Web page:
It’s been a big year for Joe Grewal.

The 61-year-old retired motor mechanic and banana grower has had his life transformed by a revolutionary new pain control device which was inserted into his spine a year ago at Sydney’s Royal North Shore Hospital (RNSH).

Celebrating the anniversary milestone with his medical team at the hospital today, Mr Grewal told how the Saluda device had given him back his future after decades of chronic back pain.

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​Mr Grewal was the first patient in the world to receive the device which uses electrical impulses to block pain signals from reaching the brain. Unlike earlier devices, the Saluda adjusts for movement automatically, rather than relying on the patient to turn the impulses up or down depending on pain.

"It’s brilliant – it has completely changed my life," Mr Grewal said.

"I can do so much more. I can walk to the beach. I can tinker around with cars with my 26-year-old and that’s a father-son activity I really cherish.

"Before this happened life was pretty dismal and I couldn’t really see a future. The constant pain was really miserable and it affected every aspect of my life including my relationships.

"I was in some dark places. I was depressed and even suicidal, but now everything has turned around."

Mr Grewal, from Coffs Harbour, said years of heavy manual labour had ruptured discs in his back, prompting seven previous spinal surgeries.

"Hauling banana bunches which weigh 70 or 80 kilos probably wasn’t such a good idea," he said.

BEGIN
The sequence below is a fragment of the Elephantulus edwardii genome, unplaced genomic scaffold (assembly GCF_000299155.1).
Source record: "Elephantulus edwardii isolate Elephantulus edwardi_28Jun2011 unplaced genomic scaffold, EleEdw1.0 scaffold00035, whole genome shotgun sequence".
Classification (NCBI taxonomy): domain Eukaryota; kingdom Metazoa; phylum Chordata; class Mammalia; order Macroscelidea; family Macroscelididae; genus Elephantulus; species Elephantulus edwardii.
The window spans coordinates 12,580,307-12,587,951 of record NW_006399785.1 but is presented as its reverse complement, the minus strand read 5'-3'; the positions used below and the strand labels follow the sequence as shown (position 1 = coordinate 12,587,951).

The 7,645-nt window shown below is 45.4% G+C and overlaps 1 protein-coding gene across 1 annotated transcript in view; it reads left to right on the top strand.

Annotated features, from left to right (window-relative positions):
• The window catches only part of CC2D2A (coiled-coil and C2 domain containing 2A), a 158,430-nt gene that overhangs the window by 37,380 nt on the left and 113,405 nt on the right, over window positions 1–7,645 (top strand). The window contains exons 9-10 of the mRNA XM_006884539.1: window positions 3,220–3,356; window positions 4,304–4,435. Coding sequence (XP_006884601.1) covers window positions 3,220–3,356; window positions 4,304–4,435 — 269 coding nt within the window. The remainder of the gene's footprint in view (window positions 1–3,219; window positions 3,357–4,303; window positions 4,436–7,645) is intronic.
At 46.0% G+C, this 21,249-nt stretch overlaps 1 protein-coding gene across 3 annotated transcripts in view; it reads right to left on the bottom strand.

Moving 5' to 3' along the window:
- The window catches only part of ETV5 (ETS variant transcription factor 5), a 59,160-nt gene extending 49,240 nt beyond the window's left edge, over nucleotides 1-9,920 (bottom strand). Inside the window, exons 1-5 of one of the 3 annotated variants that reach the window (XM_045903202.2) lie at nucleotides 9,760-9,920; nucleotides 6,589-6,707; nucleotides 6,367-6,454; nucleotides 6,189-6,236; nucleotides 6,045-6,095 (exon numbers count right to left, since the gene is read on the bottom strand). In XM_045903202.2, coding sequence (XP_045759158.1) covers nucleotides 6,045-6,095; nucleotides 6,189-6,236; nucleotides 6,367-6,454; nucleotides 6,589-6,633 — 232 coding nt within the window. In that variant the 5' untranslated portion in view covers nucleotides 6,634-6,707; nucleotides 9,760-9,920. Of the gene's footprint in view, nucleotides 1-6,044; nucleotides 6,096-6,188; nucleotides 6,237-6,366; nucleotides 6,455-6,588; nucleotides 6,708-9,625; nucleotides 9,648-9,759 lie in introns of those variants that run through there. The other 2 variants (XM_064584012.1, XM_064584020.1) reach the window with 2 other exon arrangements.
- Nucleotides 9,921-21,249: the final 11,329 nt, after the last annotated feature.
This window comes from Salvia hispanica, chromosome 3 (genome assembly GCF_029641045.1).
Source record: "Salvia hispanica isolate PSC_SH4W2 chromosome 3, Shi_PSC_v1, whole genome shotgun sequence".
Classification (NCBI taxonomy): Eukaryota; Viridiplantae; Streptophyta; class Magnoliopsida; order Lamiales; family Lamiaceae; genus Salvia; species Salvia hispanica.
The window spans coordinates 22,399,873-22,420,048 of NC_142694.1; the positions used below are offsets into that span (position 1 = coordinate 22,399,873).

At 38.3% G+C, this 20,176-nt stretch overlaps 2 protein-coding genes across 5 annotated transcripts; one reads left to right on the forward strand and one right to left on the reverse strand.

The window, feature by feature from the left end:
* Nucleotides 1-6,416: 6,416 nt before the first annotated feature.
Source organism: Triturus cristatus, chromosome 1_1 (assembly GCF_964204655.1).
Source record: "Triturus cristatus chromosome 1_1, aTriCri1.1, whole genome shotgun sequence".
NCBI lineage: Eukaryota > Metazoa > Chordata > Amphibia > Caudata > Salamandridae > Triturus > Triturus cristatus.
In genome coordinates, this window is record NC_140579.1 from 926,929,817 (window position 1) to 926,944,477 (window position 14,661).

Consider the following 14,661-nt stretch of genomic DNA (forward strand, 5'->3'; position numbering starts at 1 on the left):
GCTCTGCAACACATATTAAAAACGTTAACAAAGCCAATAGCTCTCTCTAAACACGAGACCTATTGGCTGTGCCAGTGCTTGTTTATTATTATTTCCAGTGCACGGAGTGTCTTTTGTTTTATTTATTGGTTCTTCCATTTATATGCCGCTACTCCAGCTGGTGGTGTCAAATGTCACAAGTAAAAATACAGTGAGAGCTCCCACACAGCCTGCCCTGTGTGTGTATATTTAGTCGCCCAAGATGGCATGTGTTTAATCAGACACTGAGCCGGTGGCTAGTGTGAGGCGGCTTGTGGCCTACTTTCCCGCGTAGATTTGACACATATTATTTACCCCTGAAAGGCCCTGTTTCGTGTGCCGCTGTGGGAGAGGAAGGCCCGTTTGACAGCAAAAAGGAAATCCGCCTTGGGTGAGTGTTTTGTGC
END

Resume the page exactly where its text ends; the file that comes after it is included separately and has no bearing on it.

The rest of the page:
"All that hard yakka put a lot of stress on my spine."

Mr Grewal was joined today by his pain specialist Dr Charles Brooker and more recent Saluda recipient Deb Morales, 54, of the Sydney suburb Wakeley. Mrs Morales is one of a further 35 Australians to have had a Saluda device implanted since Mr Grewal a year ago.

Dr Brooker said research by RNSH staff had contributed to the development of the device and they were excited about the potential of this technology.

"A number of our patients have had the device implanted and are very happy with their pain relief," he said.

Mrs Morales was a life-long sufferer of spondylolisthesis, where a vertebrae slides over the bone below it, causing crippling back and leg pain. In her case, the affected vertebrae was pressing on a nerve.2

Previous surgery provided some relief but eventually her condition worsened to the point where she lost all feeling in her left foot, relied heavily on medication, and was forced to have four months off work.

The mother-of-two received a Saluda implant three months ago and said her life has been transformed.

"Before this happened, the pain was absolutely debilitating," Mrs Morales said.

"I spent a lot of time sitting in my recliner. That sort of pain impacts every aspect of your life.

"From the moment the Saluda device was turned on, I could feel the difference. The pins and needles, the stabbing pain, the burning … it pretty much all went away.

"I am walking normally. It’s amazing. It’s life-changing."

Saluda Medical founder and CEO John Parker said it was very gratifying to see the difference the device was making to people’s lives.

"It’s a long road from the lab to reality and we could not be more pleased that all the effort that’s gone into developing this device is turning lives around," he said.

Dr Parker said another 30 patients would receive the device in an extension of the Australian study into its effectiveness.

"In the USA, the FDA (Food and Drug Administration) has approved the device for investigation – in other words, a trial similar to the one underway in Australia," Dr Parker said.

"If all goes well, the device will then be on the market in the United States. We also expect to have it on the market in Europe next year."

In Australia, the device is expected to be widely available in 2018, if the trial continues to be successful.


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